Discovering your partner’s affair may signal the beginning of the end of your relationship. When you seek to divorce your spouse, you might think their adultery will benefit you financially or affect child custody arrangements. Despite the emotional toll an affair may take on you at the conclusion of your marriage, it is of little, if any, benefit because Iowa is a “no-fault” divorce state. Here, the attorneys at Arenson Law Group, PC discuss how one spouse’s infidelity will affect your divorce proceedings.
What Does “No-Fault” Divorce Mean?
States recognize either “fault” or “no-fault” divorce. In a “fault” divorce, one spouse must assert on what ground they are filing for divorce. Although the grounds vary among the states, adultery or infidelity is often a basis for filing for divorce. Other states, including Iowa, are “no-fault” divorce states. Rather than alleging grounds for a divorce, the spouse petitioning for divorce need only state that the marriage is irretrievably broken. While an adulterous affair may serve as proof of the irreparable breakdown of the marriage, the court does not require any grounds for divorce to be stated. In other words, no mention of infidelity is required.
Does Your Partner’s Adultery Affect How Your Property is Divided?
No, evidence of adultery does not affect how a court divides property between the couple. Iowa is an “equitable distribution” state meaning that the court divides all property, regardless of whether it was acquired before or during the marriage, in a way the court finds equitable. Under Iowa law, the court considers several factors when distributing property, including the length of the marriage, each party’s economic contribution to the marriage, each party’s earning capacity, the property brought to the marriage by each party, and the age and emotional health of the parties.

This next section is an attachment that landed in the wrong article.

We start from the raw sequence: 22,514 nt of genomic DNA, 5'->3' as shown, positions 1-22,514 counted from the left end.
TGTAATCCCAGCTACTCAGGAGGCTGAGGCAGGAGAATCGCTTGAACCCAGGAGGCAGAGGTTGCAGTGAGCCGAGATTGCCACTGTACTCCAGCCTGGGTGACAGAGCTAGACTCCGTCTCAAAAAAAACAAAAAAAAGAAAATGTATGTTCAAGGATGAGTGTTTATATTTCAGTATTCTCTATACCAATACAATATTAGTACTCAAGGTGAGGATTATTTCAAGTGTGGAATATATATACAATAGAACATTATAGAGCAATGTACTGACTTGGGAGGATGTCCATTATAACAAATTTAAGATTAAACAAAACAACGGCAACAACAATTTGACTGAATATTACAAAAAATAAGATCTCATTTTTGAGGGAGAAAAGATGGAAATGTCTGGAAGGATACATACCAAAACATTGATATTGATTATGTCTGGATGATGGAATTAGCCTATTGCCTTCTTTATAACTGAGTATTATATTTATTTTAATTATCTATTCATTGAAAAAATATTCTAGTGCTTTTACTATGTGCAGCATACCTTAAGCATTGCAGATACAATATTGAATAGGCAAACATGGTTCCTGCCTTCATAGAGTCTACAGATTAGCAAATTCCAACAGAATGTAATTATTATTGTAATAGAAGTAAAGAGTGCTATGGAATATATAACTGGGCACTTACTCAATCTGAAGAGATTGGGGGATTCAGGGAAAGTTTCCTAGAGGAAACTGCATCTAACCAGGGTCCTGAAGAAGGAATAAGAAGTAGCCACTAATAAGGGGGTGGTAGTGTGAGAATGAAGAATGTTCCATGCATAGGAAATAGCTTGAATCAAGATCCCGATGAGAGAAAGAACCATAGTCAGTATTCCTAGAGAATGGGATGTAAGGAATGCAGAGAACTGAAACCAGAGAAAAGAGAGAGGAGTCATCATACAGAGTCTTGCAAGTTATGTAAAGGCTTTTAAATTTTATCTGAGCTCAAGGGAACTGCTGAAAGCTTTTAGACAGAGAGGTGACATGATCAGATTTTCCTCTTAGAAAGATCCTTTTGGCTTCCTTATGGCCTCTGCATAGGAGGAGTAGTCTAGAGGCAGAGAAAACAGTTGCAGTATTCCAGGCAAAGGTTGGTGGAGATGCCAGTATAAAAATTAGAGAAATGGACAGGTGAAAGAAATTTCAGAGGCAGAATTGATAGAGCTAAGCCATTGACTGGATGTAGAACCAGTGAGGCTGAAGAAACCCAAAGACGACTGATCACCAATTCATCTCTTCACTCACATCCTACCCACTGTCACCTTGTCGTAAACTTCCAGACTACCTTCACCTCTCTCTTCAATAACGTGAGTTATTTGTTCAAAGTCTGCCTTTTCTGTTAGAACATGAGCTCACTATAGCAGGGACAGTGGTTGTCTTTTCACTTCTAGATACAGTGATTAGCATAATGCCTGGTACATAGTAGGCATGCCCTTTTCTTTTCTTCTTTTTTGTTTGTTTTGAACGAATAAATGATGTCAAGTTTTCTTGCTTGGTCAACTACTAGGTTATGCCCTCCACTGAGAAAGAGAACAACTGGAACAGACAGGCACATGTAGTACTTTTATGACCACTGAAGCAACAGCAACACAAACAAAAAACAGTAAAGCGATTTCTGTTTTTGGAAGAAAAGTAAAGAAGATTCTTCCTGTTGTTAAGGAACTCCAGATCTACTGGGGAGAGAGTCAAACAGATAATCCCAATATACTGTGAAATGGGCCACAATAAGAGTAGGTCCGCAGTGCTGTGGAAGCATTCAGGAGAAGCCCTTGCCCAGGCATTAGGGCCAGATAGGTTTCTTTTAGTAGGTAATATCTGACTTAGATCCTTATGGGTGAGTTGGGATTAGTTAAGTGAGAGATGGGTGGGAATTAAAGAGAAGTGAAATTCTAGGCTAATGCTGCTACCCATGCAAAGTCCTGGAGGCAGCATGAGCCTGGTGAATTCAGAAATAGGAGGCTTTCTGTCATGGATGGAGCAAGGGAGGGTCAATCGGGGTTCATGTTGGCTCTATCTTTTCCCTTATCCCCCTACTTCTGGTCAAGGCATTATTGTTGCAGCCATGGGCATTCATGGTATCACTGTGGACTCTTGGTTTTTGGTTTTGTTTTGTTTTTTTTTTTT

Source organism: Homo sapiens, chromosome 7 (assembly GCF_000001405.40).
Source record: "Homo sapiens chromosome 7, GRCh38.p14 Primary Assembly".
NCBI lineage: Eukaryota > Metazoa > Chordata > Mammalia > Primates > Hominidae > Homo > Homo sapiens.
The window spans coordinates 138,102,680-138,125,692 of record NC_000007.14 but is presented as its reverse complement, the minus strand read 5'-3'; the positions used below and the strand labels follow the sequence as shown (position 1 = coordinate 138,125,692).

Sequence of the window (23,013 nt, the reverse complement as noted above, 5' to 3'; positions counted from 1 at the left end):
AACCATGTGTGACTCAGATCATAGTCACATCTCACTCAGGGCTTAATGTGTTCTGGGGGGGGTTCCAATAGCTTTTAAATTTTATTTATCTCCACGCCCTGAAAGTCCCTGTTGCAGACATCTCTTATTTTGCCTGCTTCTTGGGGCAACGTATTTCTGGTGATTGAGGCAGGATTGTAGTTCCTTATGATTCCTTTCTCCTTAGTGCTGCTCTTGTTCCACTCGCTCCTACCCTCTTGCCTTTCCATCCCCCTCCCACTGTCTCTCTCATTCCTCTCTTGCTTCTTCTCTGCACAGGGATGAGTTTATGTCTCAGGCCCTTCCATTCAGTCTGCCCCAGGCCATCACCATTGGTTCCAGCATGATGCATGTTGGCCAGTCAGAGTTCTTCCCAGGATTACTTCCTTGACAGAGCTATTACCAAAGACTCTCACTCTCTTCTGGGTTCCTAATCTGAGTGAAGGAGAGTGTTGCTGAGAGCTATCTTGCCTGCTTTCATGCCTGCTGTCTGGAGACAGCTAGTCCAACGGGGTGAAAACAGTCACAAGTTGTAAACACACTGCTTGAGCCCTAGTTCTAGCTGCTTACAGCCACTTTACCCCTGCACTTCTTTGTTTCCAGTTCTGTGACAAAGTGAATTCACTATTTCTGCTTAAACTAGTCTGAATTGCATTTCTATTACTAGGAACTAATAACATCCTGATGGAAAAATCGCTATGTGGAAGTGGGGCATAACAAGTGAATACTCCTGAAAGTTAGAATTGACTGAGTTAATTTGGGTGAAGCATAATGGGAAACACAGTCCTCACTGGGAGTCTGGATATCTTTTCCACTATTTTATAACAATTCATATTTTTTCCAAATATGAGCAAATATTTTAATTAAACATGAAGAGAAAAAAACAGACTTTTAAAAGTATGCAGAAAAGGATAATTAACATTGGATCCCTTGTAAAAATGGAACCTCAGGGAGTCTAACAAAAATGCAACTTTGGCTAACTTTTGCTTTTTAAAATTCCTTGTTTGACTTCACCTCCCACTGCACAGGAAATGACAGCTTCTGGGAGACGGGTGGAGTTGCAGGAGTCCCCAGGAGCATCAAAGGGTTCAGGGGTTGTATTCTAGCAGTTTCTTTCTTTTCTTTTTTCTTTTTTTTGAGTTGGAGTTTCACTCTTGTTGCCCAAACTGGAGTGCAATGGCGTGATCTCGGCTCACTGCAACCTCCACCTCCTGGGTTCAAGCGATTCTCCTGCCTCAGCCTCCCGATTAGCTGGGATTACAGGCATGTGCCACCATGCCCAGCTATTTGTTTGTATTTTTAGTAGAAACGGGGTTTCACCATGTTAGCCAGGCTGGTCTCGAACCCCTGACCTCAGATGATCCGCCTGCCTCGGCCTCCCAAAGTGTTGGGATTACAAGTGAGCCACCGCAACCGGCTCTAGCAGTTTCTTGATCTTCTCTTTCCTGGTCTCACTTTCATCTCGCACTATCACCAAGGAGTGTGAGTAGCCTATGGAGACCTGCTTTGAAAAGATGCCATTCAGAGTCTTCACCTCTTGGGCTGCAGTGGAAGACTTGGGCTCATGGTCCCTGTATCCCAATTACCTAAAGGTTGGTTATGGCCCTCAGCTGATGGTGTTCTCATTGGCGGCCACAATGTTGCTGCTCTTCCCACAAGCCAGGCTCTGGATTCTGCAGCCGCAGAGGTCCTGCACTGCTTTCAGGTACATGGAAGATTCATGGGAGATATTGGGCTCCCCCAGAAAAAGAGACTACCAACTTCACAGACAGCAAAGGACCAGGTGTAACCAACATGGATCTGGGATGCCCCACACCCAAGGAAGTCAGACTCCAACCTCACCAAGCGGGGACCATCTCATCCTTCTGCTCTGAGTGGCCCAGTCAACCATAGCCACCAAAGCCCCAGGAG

The exception to this is inherited property or property given or expected as a gift.
How Does Your Partner’s Adultery Affect Alimony?
The Iowa spousal support statute does not list one spouse’s infidelity as a basis for awarding spousal support. Instead, the court will review the following factors when considering whether to award spousal support:
- The length of the marriage
- The age and health of the parties
- The equitable distribution of the marital property
- The educational level of the parties when they entered into the marriage and when seeking divorce
- The earning capacity of the party seeking maintenance
- The potential tax consequences to each party
- Any mutual agreement between the parties concerning future compensation
- The terms of an antenuptial agreement
- Any other factors the court may find relevant
Iowa has three primary kinds of spousal support: traditional, rehabilitative, and reimbursement, with a more minor form called “transitional” spousal support. Regardless of the nature of the support and how it is identified, any spousal support ordered by the court is designed to assist one spouse financially after the marriage is dissolved or to reimburse them for the financial assistance provided during the marriage.
Spousal support is in no way punitive. The spouse that committed adultery within the marriage is not punished by an order of spousal support. Because affairs are common, it is unlikely an Iowa court would award spousal support based solely on an affair.
Does a Spouse’s Adultery Affect Child Support or Child Custody?
Like many states, Iowa has child support guidelines that dictate how much monthly support one spouse has to pay to the other spouse who has primary custody of the children. The guidelines are set by a mathematical formula established by the Iowa Supreme Court. Although Iowa law allows some deviation from the statutory child support guidelines, the court will likely not consider adultery when ordering child support.
However, when setting custody arrangements, the court may consider whether one partner’s adultery harmed the couple’s children. That being said, one party’s adultery will not solely dictate custody. The best interests of the child, rather than one parent’s affair, will have a more significant impact on the custody order. Because the affair can negatively impact the couple’s ability to communicate and allow the children to have positive parental relationships with each parent, one party’s indiscretions may be considered as the court looks at the totality of the circumstances.
Contact an Iowa Divorce Attorney Today
At Arenson Law Group, PC, we understand you may struggle to pick up the pieces after discovering your partner’s adulterous actions. Our experienced dissolution of marriage attorneys will offer their compassionate support while providing the high-quality legal services our clients have come to expect. We are here to answer any questions as you contemplate ending your marriage. Call us today at (319) 363-8199 to discuss your case.